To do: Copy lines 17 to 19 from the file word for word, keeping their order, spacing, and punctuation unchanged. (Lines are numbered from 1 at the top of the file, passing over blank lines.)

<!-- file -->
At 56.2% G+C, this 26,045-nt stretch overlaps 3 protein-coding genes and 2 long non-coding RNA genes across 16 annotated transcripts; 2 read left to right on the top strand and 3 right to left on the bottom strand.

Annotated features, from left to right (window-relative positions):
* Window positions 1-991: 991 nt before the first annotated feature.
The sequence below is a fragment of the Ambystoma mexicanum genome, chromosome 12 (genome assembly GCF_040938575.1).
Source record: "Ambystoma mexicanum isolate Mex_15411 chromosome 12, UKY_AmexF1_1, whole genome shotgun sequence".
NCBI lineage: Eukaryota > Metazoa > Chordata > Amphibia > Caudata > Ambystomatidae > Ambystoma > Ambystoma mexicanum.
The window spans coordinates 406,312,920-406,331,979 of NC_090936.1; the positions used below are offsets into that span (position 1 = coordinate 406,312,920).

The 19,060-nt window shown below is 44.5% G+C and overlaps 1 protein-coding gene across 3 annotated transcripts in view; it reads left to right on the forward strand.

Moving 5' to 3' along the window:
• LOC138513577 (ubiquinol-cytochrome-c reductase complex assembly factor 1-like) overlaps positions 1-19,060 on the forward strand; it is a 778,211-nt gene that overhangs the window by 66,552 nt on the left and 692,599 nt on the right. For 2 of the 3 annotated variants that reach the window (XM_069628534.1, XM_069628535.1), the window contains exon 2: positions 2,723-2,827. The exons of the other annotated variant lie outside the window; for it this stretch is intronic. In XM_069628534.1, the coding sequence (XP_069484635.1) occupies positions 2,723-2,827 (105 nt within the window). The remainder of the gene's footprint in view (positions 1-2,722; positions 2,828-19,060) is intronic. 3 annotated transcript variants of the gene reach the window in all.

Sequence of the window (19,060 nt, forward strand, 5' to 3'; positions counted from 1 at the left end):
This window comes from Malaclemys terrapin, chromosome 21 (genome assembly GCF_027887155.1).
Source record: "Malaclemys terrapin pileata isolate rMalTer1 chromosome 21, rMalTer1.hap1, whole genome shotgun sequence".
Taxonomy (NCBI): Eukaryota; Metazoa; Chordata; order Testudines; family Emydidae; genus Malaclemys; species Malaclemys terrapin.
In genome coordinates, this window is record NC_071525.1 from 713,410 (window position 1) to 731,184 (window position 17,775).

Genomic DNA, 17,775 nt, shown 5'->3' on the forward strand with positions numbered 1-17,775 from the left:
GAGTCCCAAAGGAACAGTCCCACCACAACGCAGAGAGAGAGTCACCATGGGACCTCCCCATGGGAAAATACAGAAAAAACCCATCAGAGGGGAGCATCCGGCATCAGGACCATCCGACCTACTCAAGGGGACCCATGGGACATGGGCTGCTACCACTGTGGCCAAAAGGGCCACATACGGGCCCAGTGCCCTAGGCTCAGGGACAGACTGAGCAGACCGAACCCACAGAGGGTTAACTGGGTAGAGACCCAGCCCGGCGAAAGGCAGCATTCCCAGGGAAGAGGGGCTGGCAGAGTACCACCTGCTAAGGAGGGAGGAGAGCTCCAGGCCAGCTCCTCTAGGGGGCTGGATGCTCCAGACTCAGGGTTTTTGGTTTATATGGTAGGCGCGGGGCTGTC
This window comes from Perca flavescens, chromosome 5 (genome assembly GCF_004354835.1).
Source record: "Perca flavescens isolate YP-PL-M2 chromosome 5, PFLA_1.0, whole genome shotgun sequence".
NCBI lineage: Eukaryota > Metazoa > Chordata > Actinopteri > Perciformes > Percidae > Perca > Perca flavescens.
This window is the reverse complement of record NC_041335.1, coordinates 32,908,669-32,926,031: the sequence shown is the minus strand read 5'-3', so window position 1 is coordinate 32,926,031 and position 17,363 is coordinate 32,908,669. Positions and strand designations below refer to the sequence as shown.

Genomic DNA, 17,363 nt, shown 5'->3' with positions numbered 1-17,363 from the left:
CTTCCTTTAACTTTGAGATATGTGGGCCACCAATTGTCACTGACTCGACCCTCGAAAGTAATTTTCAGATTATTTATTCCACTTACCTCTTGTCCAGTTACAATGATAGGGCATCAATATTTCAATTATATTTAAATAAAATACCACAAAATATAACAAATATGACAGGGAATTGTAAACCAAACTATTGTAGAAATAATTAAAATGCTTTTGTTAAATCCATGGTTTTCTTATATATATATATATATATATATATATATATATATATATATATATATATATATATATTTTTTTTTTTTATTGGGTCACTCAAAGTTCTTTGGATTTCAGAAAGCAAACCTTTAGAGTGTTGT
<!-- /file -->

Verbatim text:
GAGTCCCAAAGGAACAGTCCCACCACAACGCAGAGAGAGAGTCACCATGGGACCTCCCCATGGGAAAATACAGAAAAAACCCATCAGAGGGGAGCATCCGGCATCAGGACCATCCGACCTACTCAAGGGGACCCATGGGACATGGGCTGCTACCACTGTGGCCAAAAGGGCCACATACGGGCCCAGTGCCCTAGGCTCAGGGACAGACTGAGCAGACCGAACCCACAGAGGGTTAACTGGGTAGAGACCCAGCCCGGCGAAAGGCAGCATTCCCAGGGAAGAGGGGCTGGCAGAGTACCACCTGCTAAGGAGGGAGGAGAGCTCCAGGCCAGCTCCTCTAGGGGGCTGGATGCTCCAGACTCAGGGTTTTTGGTTTATATGGTAGGCGCGGGGCTGTC
This window comes from Perca flavescens, chromosome 5 (genome assembly GCF_004354835.1).
Source record: "Perca flavescens isolate YP-PL-M2 chromosome 5, PFLA_1.0, whole genome shotgun sequence".